Warren County used to be known as the “round” county.
Between 1836 and 1844, Cannon, Coffee, DeKalb, Van Buren and Grundy Counties were all created using parts of Warren County. Since Tennessee law stated that a new county could not be created with land closer than 12 miles to an existing courthouse, the creation of these new counties resulted in a situation where Warren County was nearly a perfect circle with a 12-mile radius.
Since that time, there have been some changes in county boundaries, so Warren County no longer has the circle shape that it once had. However, you can still estimate Warren County’s area through the formula used to determine the area of a circle (π r2).
Warren County is also the site of Cumberland Caverns, one of the most extensive cave systems in the Volunteer State and a place with a somewhat frightening history.
It was originally discovered in 1810 by Aaron Higginbotham, a surveyor who unwisely decided to explore the cave by himself only to spend three terrifying days waiting to be rescued after his torch went out. The cave was mined for saltpeter (a key ingredient of gunpowder) during the War of 1812 and the Civil War.
Cumberland Caverns was opened to the public as a tourist attraction in 1955 and has been a favorite destination for spelunkers ever since.
Also in Warren County you will find a breathtaking waterfall with a bizarre story behind it.
The waterfall is known as Twin Falls. It comes gushing out of a cliff in Warren County and tumbles into the waters of Caney Fork River, which serves as the boundary between Warren and White counties.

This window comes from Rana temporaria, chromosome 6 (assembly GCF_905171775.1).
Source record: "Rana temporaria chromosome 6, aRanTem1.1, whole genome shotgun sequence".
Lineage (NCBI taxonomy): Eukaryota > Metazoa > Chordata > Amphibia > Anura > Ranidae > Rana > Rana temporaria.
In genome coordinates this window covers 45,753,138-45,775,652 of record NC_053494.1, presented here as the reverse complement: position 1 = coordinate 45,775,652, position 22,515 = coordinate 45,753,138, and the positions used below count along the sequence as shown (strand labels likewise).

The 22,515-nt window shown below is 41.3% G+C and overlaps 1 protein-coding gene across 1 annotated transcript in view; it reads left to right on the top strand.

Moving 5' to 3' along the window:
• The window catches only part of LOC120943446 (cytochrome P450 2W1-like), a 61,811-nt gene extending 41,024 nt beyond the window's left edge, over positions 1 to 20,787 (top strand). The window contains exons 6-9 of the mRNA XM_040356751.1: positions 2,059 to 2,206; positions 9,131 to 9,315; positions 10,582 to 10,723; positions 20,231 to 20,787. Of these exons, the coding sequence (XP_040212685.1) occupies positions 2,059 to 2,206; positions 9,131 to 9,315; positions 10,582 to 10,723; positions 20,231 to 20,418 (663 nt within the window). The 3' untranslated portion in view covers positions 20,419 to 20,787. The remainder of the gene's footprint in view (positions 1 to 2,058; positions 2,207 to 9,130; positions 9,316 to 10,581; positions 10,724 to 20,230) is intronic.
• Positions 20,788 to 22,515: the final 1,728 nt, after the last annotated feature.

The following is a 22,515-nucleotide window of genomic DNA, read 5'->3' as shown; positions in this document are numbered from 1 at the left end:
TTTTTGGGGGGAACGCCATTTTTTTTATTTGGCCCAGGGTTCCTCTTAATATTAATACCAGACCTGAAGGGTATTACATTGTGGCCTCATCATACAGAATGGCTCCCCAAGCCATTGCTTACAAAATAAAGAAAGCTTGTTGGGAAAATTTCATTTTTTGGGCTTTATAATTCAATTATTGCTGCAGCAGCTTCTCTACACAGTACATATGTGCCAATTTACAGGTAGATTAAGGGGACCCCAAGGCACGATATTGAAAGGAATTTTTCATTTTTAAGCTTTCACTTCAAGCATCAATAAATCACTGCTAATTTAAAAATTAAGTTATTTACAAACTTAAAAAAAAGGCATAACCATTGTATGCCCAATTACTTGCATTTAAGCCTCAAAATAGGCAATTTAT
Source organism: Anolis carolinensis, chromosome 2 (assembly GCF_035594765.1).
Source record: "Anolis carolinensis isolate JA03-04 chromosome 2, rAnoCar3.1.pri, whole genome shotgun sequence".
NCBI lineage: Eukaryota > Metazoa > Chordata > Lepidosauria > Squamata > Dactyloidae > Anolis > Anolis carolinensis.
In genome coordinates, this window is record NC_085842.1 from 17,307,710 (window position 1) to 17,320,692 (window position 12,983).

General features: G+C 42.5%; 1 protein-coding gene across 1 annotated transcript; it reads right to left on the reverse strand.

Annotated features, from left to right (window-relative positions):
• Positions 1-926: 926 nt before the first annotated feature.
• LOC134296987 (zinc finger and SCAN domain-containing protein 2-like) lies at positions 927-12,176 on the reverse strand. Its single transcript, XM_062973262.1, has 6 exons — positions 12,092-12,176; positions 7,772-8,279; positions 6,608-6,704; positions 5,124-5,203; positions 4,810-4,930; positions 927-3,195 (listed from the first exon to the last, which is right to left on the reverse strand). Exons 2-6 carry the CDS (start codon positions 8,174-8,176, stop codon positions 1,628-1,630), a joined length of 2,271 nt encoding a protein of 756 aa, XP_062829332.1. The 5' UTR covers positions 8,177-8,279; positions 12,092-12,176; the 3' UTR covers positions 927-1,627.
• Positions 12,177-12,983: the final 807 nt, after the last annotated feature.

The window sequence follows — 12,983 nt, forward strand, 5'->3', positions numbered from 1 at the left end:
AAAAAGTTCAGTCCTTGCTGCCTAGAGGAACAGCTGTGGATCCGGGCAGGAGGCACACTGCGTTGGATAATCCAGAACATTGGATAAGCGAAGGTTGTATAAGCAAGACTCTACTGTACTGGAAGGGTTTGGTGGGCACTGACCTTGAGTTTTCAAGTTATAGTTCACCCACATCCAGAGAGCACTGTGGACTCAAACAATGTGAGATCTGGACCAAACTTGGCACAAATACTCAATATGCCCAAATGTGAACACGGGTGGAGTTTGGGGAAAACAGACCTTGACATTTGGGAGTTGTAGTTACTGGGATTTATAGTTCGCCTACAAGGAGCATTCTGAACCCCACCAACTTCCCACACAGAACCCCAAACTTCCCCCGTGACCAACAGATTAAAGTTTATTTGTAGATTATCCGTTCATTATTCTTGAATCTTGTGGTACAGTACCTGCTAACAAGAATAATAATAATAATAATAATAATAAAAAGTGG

The unusual thing about Twin Falls is that it was man-made. The falls didn’t used to exist, but water began pouring out of the side of the mountain shortly after the Tennessee Electric Power Co. completed Great Falls Dam in 1916.
The dam, you see, caused the water level of the Collins River to rise several feet. When it did, water from the Collins River began finding its way through the mountain that separates it from the Caney Fork River.
Warren County also has so many places to buy trees (known as nurseries) that it is known as “Nursery Capital of the World.” Many of the stores that sell trees in Tennessee actually get them from wholesalers in this part of Tennessee. So if you see someone planting a tree near your house, chances are the tree might be a native of Warren County.
Finally, Warren County was the childhood home of one of the most famous African-American journalists in American history, Carl Rowan.
Here is the Warren County Courthouse in McMinnville.